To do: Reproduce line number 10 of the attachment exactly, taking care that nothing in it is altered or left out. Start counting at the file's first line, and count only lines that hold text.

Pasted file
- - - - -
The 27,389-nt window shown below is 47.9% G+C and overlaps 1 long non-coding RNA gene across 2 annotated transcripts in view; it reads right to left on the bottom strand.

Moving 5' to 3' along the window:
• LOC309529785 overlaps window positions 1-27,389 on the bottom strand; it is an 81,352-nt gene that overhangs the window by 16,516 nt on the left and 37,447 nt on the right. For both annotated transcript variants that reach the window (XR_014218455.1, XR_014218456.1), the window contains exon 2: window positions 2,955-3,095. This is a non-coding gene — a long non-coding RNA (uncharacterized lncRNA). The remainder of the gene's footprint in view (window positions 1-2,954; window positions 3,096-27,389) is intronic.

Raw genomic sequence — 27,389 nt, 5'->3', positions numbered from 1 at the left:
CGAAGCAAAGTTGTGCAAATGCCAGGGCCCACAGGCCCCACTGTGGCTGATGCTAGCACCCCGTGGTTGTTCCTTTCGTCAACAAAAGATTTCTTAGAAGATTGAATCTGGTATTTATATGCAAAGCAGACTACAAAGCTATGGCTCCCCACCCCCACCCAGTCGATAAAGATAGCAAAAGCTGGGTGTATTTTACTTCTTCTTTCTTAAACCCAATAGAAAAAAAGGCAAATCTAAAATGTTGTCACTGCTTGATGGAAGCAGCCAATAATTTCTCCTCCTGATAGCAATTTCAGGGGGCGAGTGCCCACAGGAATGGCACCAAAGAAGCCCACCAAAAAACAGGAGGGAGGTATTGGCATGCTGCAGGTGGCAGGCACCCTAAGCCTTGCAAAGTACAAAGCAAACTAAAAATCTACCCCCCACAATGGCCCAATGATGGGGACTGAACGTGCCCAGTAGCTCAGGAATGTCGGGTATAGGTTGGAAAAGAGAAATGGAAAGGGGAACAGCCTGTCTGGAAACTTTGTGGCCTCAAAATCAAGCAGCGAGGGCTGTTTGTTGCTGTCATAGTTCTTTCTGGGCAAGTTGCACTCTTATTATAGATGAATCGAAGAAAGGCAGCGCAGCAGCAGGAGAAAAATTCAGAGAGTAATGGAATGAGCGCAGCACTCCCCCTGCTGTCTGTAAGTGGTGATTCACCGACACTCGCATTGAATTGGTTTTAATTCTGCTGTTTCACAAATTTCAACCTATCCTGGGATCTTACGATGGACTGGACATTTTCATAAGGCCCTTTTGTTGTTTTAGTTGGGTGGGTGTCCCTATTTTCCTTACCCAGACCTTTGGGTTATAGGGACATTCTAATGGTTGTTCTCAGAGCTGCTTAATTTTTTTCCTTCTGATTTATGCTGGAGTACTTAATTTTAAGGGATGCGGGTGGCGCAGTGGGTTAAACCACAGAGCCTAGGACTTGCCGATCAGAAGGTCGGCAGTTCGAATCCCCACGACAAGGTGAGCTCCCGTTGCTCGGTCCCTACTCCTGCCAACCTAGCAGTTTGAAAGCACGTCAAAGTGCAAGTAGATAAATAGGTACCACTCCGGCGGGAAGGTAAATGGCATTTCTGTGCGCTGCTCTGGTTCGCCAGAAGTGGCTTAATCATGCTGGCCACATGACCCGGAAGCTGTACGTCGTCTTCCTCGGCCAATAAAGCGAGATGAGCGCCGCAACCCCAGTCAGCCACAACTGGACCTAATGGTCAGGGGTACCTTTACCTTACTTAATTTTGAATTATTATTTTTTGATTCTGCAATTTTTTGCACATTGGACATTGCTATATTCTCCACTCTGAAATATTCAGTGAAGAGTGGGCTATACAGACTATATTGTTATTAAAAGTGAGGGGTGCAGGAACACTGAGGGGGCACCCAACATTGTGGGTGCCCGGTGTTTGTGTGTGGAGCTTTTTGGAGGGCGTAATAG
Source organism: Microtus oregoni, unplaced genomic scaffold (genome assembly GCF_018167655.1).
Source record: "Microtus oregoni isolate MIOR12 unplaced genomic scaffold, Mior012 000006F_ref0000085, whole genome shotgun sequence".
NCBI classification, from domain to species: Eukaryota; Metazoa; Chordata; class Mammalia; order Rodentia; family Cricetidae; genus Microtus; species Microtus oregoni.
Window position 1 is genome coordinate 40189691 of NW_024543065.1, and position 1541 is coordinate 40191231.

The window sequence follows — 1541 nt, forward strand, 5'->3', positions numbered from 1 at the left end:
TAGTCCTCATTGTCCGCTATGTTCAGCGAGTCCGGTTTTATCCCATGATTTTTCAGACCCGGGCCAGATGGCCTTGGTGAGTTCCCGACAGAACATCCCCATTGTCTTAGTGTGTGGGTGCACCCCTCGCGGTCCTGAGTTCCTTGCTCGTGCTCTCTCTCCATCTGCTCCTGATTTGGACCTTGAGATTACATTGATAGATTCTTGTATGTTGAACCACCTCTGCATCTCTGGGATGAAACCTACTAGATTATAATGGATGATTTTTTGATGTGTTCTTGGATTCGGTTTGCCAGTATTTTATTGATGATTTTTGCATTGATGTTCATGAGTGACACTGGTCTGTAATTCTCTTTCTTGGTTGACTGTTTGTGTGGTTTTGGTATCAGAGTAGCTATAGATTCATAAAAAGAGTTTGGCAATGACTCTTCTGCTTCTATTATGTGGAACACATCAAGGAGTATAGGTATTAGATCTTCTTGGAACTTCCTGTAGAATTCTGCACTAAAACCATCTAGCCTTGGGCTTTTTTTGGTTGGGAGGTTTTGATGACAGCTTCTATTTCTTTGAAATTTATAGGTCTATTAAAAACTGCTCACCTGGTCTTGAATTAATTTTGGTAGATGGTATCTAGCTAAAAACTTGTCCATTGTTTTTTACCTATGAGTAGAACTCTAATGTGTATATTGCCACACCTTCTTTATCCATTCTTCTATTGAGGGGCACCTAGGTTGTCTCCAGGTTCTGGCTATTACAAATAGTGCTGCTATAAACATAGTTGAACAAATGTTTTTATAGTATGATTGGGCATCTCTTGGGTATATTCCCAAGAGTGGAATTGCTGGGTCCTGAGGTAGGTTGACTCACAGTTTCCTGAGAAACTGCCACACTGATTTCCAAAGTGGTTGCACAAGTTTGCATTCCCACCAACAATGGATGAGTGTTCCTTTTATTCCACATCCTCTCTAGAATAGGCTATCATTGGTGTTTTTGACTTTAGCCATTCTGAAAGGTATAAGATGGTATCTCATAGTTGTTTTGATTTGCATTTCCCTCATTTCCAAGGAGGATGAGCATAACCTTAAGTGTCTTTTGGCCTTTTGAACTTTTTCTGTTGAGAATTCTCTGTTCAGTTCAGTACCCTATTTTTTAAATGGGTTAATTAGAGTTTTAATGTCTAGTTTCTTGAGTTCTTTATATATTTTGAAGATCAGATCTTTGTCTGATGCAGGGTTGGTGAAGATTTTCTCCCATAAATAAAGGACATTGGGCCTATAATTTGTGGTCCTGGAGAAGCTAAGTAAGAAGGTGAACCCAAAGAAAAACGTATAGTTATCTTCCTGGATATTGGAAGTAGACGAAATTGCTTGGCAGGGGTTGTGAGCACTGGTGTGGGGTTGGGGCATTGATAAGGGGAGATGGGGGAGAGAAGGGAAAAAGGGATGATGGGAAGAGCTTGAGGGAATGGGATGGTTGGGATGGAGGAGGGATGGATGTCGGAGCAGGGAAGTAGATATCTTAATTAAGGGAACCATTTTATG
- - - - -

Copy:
The window sequence follows — 1541 nt, forward strand, 5'->3', positions numbered from 1 at the left end: